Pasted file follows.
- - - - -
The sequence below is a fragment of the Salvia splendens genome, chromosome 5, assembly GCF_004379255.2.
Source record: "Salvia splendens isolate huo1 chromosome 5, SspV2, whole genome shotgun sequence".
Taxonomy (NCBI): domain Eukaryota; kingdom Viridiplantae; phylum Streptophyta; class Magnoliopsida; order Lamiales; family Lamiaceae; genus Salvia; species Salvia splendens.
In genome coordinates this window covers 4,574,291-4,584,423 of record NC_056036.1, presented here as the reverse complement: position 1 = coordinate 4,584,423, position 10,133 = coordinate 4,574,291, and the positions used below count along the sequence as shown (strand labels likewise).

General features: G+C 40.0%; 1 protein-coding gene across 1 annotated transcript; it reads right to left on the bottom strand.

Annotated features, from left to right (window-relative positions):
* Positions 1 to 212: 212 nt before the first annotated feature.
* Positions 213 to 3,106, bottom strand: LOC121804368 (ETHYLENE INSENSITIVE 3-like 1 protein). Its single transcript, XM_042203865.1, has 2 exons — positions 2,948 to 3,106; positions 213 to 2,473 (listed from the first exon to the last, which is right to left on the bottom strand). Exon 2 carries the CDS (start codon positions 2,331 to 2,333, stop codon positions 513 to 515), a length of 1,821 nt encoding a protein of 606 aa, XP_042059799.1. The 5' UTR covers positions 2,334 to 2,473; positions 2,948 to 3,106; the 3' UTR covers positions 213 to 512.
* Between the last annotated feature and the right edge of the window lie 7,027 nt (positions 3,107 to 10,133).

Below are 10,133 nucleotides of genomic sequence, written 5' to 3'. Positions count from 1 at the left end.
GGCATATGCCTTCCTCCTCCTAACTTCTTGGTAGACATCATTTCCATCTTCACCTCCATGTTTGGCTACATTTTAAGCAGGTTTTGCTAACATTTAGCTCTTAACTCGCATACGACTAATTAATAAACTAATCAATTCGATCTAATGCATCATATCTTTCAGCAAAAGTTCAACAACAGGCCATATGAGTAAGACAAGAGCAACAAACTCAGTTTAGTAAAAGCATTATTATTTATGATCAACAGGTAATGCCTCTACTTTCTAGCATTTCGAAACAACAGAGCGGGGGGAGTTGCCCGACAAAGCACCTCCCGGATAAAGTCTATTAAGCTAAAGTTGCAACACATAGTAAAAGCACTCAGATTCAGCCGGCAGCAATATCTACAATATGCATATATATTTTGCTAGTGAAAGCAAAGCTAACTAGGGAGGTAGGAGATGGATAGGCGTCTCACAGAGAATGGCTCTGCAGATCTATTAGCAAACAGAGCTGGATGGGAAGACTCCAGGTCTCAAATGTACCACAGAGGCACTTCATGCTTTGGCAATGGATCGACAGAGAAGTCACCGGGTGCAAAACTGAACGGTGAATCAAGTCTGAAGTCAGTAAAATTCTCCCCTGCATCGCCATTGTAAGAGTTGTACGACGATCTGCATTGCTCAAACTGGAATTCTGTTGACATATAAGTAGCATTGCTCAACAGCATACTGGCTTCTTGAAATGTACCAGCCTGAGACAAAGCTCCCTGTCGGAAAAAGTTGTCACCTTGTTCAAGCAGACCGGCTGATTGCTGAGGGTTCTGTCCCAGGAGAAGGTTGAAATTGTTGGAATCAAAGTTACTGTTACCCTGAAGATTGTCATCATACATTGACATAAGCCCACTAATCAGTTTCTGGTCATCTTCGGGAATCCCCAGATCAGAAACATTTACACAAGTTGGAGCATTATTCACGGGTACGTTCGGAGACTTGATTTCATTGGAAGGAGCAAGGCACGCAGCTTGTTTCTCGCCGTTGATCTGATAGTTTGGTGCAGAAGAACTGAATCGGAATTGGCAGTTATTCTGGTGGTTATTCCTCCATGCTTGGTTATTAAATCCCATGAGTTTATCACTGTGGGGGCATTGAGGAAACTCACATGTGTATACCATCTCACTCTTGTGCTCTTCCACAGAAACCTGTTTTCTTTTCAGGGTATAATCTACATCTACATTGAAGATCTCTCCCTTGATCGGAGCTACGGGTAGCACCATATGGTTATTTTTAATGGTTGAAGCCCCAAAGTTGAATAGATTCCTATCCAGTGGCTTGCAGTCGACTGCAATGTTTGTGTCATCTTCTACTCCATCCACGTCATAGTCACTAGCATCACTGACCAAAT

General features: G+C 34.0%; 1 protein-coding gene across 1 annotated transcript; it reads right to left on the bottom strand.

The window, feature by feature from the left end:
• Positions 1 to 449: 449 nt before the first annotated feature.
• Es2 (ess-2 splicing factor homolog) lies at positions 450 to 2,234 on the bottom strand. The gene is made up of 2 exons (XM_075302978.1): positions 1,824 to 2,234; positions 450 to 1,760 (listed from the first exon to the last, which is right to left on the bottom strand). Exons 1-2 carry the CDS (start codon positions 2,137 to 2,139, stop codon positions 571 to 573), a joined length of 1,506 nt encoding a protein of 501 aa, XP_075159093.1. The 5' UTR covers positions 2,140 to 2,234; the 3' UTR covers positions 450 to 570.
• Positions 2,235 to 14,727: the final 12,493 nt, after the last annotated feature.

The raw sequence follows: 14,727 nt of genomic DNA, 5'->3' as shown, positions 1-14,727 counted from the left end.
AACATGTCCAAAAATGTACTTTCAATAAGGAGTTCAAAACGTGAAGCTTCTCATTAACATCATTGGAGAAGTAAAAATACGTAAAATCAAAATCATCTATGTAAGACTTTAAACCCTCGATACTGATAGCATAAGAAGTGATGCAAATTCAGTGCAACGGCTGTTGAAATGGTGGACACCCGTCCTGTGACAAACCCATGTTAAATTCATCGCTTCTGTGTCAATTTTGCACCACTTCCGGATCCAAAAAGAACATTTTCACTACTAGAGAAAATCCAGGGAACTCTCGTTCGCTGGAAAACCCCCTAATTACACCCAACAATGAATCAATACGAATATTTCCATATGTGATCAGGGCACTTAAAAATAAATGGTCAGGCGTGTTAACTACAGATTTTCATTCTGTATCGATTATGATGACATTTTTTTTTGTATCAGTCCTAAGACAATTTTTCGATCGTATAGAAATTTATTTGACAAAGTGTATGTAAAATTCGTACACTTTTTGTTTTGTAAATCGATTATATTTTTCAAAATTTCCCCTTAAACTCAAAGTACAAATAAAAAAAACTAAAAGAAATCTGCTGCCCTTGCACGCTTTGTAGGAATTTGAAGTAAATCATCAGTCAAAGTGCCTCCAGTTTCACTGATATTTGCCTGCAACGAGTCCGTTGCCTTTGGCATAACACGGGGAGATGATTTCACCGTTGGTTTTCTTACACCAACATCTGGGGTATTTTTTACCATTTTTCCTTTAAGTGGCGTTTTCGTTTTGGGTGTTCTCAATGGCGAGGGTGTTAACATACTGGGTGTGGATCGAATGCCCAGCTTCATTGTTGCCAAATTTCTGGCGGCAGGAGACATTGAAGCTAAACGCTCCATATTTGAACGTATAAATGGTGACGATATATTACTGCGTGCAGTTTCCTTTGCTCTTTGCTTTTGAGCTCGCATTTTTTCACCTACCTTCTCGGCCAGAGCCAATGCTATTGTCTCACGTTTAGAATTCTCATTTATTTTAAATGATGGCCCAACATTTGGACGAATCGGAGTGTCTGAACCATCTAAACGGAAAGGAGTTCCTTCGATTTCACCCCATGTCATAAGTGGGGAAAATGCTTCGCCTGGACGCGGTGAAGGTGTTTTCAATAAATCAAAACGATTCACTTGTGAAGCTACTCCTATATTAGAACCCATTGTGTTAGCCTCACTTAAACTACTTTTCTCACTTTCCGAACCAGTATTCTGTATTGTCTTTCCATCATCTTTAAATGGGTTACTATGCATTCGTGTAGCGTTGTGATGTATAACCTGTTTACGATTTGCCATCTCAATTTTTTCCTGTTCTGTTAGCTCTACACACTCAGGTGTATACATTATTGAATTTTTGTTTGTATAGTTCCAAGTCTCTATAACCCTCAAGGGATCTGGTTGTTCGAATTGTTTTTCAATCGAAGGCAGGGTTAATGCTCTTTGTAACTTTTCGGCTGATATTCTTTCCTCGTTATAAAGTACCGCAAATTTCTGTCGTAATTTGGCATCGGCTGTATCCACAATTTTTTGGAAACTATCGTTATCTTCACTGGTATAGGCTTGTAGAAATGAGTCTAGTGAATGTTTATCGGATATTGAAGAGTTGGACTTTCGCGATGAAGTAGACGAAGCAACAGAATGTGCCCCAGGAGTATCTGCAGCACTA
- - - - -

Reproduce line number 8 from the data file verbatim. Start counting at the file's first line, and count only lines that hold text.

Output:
* Positions 213 to 3,106, bottom strand: LOC121804368 (ETHYLENE INSENSITIVE 3-like 1 protein). Its single transcript, XM_042203865.1, has 2 exons — positions 2,948 to 3,106; positions 213 to 2,473 (listed from the first exon to the last, which is right to left on the bottom strand). Exon 2 carries the CDS (start codon positions 2,331 to 2,333, stop codon positions 513 to 515), a length of 1,821 nt encoding a protein of 606 aa, XP_042059799.1. The 5' UTR covers positions 2,334 to 2,473; positions 2,948 to 3,106; the 3' UTR covers positions 213 to 512.